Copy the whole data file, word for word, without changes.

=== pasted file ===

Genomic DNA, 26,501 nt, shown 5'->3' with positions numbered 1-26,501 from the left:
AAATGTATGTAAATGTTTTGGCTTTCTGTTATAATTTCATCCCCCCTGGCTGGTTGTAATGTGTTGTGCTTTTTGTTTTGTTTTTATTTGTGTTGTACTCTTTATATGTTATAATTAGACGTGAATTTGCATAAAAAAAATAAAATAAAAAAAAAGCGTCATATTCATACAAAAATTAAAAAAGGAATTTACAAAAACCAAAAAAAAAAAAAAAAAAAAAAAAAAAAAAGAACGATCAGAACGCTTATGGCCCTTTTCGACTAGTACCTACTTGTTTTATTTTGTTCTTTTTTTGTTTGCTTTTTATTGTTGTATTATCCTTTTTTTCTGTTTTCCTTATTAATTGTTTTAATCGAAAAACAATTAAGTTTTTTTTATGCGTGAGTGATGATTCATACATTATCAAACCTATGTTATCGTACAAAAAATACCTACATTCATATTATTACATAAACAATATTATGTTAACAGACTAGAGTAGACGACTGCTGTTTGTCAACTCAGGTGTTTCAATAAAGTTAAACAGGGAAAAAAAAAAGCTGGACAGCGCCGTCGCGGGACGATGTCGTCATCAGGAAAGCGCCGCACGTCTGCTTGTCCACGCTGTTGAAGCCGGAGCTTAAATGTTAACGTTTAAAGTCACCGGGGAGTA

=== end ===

Genomic DNA, 26,501 nt, shown 5'->3' with positions numbered 1-26,501 from the left:
AAATGTATGTAAATGTTTTGGCTTTCTGTTATAATTTCATCCCCCCTGGCTGGTTGTAATGTGTTGTGCTTTTTGTTTTGTTTTTATTTGTGTTGTACTCTTTATATGTTATAATTAGACGTGAATTTGCATAAAAAAAATAAAATAAAAAAAAAGCGTCATATTCATACAAAAATTAAAAAAGGAATTTACAAAAACCAAAAAAAAAAAAAAAAAAAAAAAAAAAAAAGAACGATCAGAACGCTTATGGCCCTTTTCGACTAGTACCTACTTGTTTTATTTTGTTCTTTTTTTGTTTGCTTTTTATTGTTGTATTATCCTTTTTTTCTGTTTTCCTTATTAATTGTTTTAATCGAAAAACAATTAAGTTTTTTTTATGCGTGAGTGATGATTCATACATTATCAAACCTATGTTATCGTACAAAAAATACCTACATTCATATTATTACATAAACAATATTATGTTAACAGACTAGAGTAGACGACTGCTGTTTGTCAACTCAGGTGTTTCAATAAAGTTAAACAGGGAAAAAAAAAAGCTGGACAGCGCCGTCGCGGGACGATGTCGTCATCAGGAAAGCGCCGCACGTCTGCTTGTCCACGCTGTTGAAGCCGGAGCTTAAATGTTAACGTTTAAAGTCACCGGGGAGTA